You've never seen this...
In a list of games that you never expected to see on the iPhone, Avenging Spirit would be ... well, it probably wouldn't even appear. It is not one of the most fondly remembered arcade titles in existence. It is not even one of the remembered titles, truth be told. You may vaguely remember the Gameboy version, but the odds are that this game is a complete stranger to you.
Which makes it a bizarre first choice for DotEmu to bring over as the first title in their Jaleco Arcade Classics series. Instead of jumping in with something instantly recognisable, why pick a title that has a niche inside a niche?
Well, the thinking may be that Avenging Spirits is a neat little title, and that it offers something different to the usual fare. Indeed, there is a distinct charm to the game. The central premise is that the player is a ghost who can 'possess' enemies, and turn them against their cohorts. As each enemy has their own unique weapon or attack, this leads to a surprising variety of options for the player at any time.
Also, instead of the regular 'keep moving right' mechanic, there is a little more to the title than in regular side-scrolling beaters. Some levels also require traversal along the vertical axis, and these may need you to find the way up. Platforming sections, basic as they may be, make for a welcome diversion to the run-and-gun concept that makes up the majority of the title. At times, the controls are not quite as responsive as they might be, but there is never a feeling that the game has caused you problems. Of bigger concern is how the superimposed arcade controls affect visibility, although they do a pretty sterling job overall.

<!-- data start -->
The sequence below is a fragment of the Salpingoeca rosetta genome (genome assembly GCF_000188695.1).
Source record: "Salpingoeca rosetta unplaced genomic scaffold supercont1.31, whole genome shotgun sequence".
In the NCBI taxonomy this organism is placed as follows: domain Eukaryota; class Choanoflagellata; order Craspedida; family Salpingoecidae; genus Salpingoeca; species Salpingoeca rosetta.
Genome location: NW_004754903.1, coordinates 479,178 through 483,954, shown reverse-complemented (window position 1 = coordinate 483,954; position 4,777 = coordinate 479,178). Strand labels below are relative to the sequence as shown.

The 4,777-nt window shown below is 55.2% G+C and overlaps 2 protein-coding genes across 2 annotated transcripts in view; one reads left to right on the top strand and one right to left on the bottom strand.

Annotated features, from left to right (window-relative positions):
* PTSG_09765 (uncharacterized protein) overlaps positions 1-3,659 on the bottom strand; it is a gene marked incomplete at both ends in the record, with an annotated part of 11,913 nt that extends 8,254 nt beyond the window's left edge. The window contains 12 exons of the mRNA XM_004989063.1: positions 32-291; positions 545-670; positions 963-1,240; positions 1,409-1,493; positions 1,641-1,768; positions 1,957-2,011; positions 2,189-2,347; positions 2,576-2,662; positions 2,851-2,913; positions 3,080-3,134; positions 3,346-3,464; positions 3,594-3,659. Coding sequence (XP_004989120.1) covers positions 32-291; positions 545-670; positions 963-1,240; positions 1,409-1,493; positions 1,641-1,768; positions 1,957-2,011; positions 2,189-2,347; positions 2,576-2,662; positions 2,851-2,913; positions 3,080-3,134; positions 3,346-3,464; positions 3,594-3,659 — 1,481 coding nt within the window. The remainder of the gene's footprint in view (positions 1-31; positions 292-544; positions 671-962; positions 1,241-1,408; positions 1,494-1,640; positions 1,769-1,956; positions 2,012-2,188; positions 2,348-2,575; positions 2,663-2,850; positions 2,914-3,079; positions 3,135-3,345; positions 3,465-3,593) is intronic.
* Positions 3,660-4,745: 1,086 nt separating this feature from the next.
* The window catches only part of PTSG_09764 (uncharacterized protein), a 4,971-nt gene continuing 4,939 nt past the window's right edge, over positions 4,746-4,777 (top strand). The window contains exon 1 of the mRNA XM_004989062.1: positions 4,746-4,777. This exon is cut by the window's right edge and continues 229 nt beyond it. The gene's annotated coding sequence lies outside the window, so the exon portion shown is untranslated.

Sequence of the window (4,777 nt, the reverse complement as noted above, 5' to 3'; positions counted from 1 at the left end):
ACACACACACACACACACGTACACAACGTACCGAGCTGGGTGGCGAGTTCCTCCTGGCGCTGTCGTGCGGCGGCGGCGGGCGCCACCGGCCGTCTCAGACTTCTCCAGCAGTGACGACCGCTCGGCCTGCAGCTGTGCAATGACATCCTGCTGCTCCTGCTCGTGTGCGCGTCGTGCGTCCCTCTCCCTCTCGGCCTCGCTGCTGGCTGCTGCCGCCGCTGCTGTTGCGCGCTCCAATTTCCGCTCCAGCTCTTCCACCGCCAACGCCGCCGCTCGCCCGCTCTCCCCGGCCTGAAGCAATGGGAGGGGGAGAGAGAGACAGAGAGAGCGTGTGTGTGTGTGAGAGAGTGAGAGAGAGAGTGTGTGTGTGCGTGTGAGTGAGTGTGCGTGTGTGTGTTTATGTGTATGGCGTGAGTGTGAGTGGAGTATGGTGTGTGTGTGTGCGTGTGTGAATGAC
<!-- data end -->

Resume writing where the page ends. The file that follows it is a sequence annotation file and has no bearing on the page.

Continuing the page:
There is no doubting that this game was made in Japan, as it has the look and feel of Japanese arcade games in the early 90s. The appeal of this cannot be underestimated, as without this the game would simply not work at all. Bad guys look bad, little old grandmas look old, and the titular spirit looks like Casper's Cuter Cousin. All of it is predictably cartoony; none of it is out of place.
What this all makes for is a most welcome diversion. It is easy to pick up and play for short periods of time, and there is a definite "Just one more go" aspect when the option to continue appears. Also, it is not just a straight arcade conversion, as there is a Freeplay mode added which functions as a practise run for the actual game. Along with Game Centre compatibility, this is quite the complete little package.
This is a title that focuses primarily on the fun inherent in the concept of possessing enemies. Whilst it most likely won't be appearing in the top 25 any time soon, it certainly is not one to dismiss instantly. For your money, you will be getting a hearty slice of retro-styled enjoyment of the kind that is not particularly prevalent anymore.
- Sound: 5
- Graphics: 5
- Gameplay: 9
- Longevity: 6
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